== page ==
``(f) Consideration in Conference.—
``(1) CONVENING OF CONFERENCE.— In the case of disagreement between the two Houses of Congress with respect to a disapproval bill passed by both Houses, conferees should be promptly appointed and a conference promptly convened, if necessary.
``(2) HOUSE CONSIDERATION.—
``(A) Notwithstanding any other rule of the House of Representatives, it shall be in order to consider the report of a committee of conference relating to a disapproval bill provided such report has been available for one calendar day (excluding Saturdays, Sundays, or legal holidays, unless the House is in session on such a day) and the accompanying statement shall have been filed in the House.
``(B) Debate in the House of Representatives on the conference report and any amendments in disagreement on any disapproval bill shall each be limited to not more than one hour equally divided and controlled by a proponent and an opponent. A motion to further limit debate is not debatable. A motion to recommit the conference report is not in order, and it is not in order to move to reconsider the vote by which the conference report is agreed to or disagreed to.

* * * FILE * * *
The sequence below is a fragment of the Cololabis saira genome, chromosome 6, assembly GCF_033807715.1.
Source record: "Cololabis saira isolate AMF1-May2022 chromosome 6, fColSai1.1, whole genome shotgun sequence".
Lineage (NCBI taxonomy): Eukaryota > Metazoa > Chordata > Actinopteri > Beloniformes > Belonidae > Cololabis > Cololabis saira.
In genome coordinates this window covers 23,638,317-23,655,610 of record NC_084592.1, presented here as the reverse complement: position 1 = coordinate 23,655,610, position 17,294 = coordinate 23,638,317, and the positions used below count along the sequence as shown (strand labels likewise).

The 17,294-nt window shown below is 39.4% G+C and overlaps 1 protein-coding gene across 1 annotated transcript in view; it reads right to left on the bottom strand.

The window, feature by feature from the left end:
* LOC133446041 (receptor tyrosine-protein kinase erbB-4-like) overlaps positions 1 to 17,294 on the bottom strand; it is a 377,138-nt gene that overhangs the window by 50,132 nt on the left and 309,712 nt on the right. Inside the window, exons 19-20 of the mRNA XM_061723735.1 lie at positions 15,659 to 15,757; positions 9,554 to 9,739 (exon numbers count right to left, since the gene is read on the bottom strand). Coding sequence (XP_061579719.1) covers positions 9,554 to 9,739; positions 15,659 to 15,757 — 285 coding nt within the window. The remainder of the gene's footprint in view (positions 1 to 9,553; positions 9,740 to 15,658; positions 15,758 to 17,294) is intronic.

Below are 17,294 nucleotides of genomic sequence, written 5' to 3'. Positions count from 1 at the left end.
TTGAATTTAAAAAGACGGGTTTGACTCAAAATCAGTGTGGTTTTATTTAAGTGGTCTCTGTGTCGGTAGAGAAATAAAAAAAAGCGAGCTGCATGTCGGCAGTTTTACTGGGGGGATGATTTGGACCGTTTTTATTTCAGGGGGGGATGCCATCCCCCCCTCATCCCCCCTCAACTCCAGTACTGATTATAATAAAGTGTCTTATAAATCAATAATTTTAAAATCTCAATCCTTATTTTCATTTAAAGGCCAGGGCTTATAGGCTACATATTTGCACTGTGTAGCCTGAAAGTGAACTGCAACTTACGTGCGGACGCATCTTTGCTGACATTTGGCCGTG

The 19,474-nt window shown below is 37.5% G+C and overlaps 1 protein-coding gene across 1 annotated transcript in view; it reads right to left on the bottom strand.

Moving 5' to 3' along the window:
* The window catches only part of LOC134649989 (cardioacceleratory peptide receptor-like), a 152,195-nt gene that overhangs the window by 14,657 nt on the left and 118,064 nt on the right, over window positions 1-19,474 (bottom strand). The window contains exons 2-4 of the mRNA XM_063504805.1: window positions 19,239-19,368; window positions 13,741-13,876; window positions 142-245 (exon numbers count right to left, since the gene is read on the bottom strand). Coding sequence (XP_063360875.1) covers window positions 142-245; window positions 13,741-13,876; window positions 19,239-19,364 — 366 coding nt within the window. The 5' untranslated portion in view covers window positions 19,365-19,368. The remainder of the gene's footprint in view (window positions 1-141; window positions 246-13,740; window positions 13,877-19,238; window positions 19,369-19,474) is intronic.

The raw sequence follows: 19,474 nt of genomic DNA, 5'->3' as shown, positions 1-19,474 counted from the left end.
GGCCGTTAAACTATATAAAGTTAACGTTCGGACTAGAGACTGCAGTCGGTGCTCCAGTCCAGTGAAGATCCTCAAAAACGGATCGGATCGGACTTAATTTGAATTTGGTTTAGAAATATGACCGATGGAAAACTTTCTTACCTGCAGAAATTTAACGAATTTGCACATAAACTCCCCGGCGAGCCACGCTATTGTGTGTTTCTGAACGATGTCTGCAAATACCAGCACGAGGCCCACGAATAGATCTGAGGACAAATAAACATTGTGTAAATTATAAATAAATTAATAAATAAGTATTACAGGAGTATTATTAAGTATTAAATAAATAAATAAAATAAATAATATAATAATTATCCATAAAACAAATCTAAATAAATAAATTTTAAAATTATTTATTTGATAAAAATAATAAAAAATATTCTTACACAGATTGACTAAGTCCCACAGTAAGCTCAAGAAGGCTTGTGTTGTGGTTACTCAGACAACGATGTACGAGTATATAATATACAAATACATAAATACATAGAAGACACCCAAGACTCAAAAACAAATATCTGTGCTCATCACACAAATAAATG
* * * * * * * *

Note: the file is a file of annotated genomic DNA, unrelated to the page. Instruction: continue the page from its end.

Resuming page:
``(3) SENATE CONSIDERATION.— Consideration in the Senate of the conference report and any amendments in disagreement on a disapproval bill shall be limited to not more than four hours equally divided and controlled by the Majority Leader and the Minority Leader or their designees. A motion to recommit the conference report is not in order.
``(4) LIMITS ON SCOPE.—